Women in Energy Make a Powerful Case for Inclusion

01 Apr, 2022

Women in Energy Make a Powerful Case for Inclusion

March brings the annual celebration of Women’s History Month. As climate-driven hazards such as wildfires, sea-level rise, and unprecedented heat waves and snowstorms grip the world, Camille Crittenden as the Executive Director at CITRIS and the Banatao Institute published an article discussing the theme of uniting women and climate in the annual flagship conference, “Diversity in Tech: Advancing Climate Resilience.”

At first, she talks about the importance of women's contribution to the component of the world, suggesting the key to building female leadership is strengthening the talent pipeline at all levels. The intersection of gender and climate is marked by activism, environmental impact, and unrealized opportunities for workforce participation and leadership. Women are important decision-makers with respect to household energy consumption and sourcing. Today, although still far from parity, the percentage of women on corporate boards has increased significantly, and is now in double digits globally. Power companies and utilities have actually outpaced progress in other industries; in fact, eight of the largest electric utility companies in the U.S. are led by women.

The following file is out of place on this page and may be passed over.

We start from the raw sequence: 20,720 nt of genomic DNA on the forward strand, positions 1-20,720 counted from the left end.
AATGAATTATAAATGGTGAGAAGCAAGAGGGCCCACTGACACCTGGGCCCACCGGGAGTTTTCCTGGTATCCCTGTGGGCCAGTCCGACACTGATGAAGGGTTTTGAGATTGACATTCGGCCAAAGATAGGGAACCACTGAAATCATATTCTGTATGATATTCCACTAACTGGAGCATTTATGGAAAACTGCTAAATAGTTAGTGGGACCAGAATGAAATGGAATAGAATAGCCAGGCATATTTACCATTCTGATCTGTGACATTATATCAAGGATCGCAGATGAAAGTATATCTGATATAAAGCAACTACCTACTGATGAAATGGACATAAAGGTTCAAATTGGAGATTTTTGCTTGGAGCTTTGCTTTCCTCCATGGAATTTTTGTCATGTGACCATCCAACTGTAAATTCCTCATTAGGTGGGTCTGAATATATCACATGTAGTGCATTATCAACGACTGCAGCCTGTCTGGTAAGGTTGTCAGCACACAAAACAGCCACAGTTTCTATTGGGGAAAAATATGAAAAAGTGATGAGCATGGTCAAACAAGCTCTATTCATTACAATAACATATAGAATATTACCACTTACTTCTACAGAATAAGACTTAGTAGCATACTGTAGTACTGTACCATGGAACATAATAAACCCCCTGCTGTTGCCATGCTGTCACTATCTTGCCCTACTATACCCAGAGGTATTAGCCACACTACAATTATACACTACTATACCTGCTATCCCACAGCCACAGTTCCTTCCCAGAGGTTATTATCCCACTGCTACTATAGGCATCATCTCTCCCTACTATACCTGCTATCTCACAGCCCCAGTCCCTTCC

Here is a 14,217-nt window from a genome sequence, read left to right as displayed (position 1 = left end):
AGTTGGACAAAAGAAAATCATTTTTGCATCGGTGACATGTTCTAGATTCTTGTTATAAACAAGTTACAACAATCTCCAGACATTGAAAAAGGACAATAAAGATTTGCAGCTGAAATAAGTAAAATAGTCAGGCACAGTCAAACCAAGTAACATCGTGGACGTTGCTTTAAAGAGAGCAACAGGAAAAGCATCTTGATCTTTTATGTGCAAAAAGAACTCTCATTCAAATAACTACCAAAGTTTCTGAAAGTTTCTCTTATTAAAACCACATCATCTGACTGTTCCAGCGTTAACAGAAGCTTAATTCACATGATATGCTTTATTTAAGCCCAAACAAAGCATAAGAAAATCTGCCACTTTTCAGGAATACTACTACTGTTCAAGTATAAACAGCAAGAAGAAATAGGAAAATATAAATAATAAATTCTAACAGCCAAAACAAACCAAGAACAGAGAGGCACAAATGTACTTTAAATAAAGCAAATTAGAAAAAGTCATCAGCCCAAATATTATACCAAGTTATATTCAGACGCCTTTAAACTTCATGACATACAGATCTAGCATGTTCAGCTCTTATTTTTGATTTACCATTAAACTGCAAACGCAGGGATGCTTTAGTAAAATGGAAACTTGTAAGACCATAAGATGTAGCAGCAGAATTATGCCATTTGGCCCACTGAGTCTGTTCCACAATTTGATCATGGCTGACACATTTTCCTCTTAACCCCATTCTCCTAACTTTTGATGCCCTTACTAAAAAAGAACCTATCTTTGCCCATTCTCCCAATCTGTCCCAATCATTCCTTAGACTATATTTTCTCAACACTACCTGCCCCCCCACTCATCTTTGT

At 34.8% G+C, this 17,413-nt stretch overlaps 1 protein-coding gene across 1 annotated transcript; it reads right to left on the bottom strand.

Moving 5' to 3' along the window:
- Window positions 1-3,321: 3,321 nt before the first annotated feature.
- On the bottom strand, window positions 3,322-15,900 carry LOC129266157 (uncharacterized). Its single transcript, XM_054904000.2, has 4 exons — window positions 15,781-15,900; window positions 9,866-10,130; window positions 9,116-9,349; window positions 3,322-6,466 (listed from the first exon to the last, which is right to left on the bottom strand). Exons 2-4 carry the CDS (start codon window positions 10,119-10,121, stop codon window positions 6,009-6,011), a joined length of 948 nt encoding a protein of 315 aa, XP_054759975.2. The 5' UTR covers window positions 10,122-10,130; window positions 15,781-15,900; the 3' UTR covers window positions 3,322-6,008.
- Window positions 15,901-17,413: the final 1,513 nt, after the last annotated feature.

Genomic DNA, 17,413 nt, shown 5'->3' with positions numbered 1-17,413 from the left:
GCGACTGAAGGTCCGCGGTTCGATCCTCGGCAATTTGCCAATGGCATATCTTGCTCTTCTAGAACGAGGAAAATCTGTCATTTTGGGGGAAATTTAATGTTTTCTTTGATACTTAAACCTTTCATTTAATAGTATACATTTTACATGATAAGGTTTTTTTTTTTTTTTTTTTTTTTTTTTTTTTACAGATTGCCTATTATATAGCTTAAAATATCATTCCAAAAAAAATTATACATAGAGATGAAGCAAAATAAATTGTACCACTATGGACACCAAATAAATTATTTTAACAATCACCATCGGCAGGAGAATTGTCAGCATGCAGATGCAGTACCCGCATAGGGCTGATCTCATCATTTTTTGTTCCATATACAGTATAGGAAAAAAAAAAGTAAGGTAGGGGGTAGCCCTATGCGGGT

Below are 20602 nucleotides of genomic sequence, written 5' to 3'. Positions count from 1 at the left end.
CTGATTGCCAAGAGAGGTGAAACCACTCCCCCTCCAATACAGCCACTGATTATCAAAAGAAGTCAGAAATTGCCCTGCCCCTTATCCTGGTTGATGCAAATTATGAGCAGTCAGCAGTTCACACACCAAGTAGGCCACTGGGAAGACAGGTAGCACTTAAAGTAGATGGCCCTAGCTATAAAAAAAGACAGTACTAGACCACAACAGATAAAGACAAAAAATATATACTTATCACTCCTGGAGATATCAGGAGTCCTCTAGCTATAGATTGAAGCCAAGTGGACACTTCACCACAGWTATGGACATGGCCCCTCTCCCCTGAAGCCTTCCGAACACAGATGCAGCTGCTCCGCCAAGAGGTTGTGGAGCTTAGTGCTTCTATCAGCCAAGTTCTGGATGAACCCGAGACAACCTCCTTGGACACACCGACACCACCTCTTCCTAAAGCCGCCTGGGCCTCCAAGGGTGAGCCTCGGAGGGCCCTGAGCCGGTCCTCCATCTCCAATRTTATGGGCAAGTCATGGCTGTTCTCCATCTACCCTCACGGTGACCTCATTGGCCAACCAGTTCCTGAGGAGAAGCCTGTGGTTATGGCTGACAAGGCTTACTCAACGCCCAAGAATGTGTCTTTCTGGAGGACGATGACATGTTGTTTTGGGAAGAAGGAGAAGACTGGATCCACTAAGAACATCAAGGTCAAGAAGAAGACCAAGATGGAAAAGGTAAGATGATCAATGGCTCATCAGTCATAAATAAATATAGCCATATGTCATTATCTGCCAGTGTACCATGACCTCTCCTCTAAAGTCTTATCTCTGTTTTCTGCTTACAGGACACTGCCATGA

Then, she reveals that the obstacles to expanding participation are wage inequities, minimal training opportunities or career on-ramps, and a lack of role models, information networks, and mentorship. The benefits of recruiting and training more women are also common across industries. An increased pool of talent expands the diversity of ideas and life experiences leading to improved business outcomes and reduced financial risk.

Quoted from the article:

"The U.S. energy sector could further lead the way by encouraging power companies to set diversity targets and create written diversity policies for their boards and senior leadership (a majority of companies in Canada’s utilities sector have adopted these measures), borrow proven strategies from other industries to recruit, retain and promote women; and work with colleges and universities to offer experiential learning opportunities. To improve the world’s capacity to face and mitigate potentially devastating effects of climate change, it will take the best minds and a collaborative spirit, to be found in women and others from historically resilient communities."

To read the full article, please visit here.